What causes my violets to change colour?

ZukollOctober 14, 2013

My violets are grown under Philips 865 fluorescent lighting. The medium used is Klasmann Peat mixed with pearlite. Many of my light colour varities change to a solid blue or purple as time goes by. Whenever the leave stems change to red, then the plant will bloom in a darker colour.

One of these include my Lemon Whip, the following photos were taken when it's young, then when it's mature. The last one is one of it's off springs by leave propagation. Sadly it too, has it's leaves changed from a light to dark green and leave stems turn red.

I read that some people advise to change the potting medium every 3-6 months. Having over 200 violets makes this an exhaustive task, especially the violets continue to grow and flower happily.

What is the cause of this problem and is there an easy way to let the violet to bloom to it's original colour?

This post was edited by Zukoll on Mon, Oct 14, 13 at 14:07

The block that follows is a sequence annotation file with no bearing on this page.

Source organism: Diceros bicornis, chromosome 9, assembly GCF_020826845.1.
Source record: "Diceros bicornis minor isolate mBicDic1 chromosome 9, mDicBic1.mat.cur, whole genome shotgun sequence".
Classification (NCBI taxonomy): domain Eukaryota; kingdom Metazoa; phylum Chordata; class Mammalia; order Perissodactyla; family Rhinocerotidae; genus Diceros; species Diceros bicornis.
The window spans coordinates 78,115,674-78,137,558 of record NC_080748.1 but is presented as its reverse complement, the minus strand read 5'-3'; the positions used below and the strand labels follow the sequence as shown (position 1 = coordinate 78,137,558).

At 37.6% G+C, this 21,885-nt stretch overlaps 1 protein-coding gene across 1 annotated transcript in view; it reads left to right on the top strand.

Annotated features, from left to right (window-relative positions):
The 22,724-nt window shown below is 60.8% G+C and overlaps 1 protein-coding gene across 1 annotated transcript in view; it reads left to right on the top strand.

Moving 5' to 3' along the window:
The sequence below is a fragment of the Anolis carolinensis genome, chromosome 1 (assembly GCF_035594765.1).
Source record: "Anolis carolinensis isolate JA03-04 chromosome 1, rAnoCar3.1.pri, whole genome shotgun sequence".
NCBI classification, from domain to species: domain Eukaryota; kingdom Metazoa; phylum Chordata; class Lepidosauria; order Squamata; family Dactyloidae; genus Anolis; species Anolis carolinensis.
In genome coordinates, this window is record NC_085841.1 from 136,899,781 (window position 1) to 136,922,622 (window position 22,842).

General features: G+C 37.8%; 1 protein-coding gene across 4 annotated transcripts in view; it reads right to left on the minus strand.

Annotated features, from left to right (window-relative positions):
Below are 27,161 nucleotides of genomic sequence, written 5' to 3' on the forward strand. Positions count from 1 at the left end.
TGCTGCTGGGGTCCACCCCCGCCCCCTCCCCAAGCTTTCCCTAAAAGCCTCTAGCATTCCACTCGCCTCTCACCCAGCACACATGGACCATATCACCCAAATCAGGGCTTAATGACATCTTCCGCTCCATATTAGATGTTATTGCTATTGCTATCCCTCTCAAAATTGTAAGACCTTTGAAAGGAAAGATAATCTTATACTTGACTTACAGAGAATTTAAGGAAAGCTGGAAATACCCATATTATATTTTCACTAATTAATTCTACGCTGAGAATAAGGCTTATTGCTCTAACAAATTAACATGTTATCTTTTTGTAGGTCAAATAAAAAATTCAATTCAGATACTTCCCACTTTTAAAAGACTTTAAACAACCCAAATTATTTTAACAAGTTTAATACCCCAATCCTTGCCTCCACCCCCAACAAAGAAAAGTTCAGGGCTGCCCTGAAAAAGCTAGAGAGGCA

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Zukoll

2nd photo.

    Bookmark   October 14, 2013 at 2:03PM
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Zukoll

3rd photo.

    Bookmark   October 14, 2013 at 2:04PM
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becky15349(5)

I think its just sporting...but it could also be the light? What is the analysis of the spectrum? Generally when plants get higher quality light, the pigments in their blooms are darker. I'll be curious to see what others say :)

    Bookmark   October 20, 2013 at 11:23PM
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Linda

Zukoll,

Usually with this dramatic a change, the plant is sporting. Some varieties are genetically unstable and will sport readily. If the leaf you took for propagation is from the row where the plant bloomed true, it will more likely be the original bloom. The plant from your leaf looks more like the original bloom than the second one, which looks like a sport.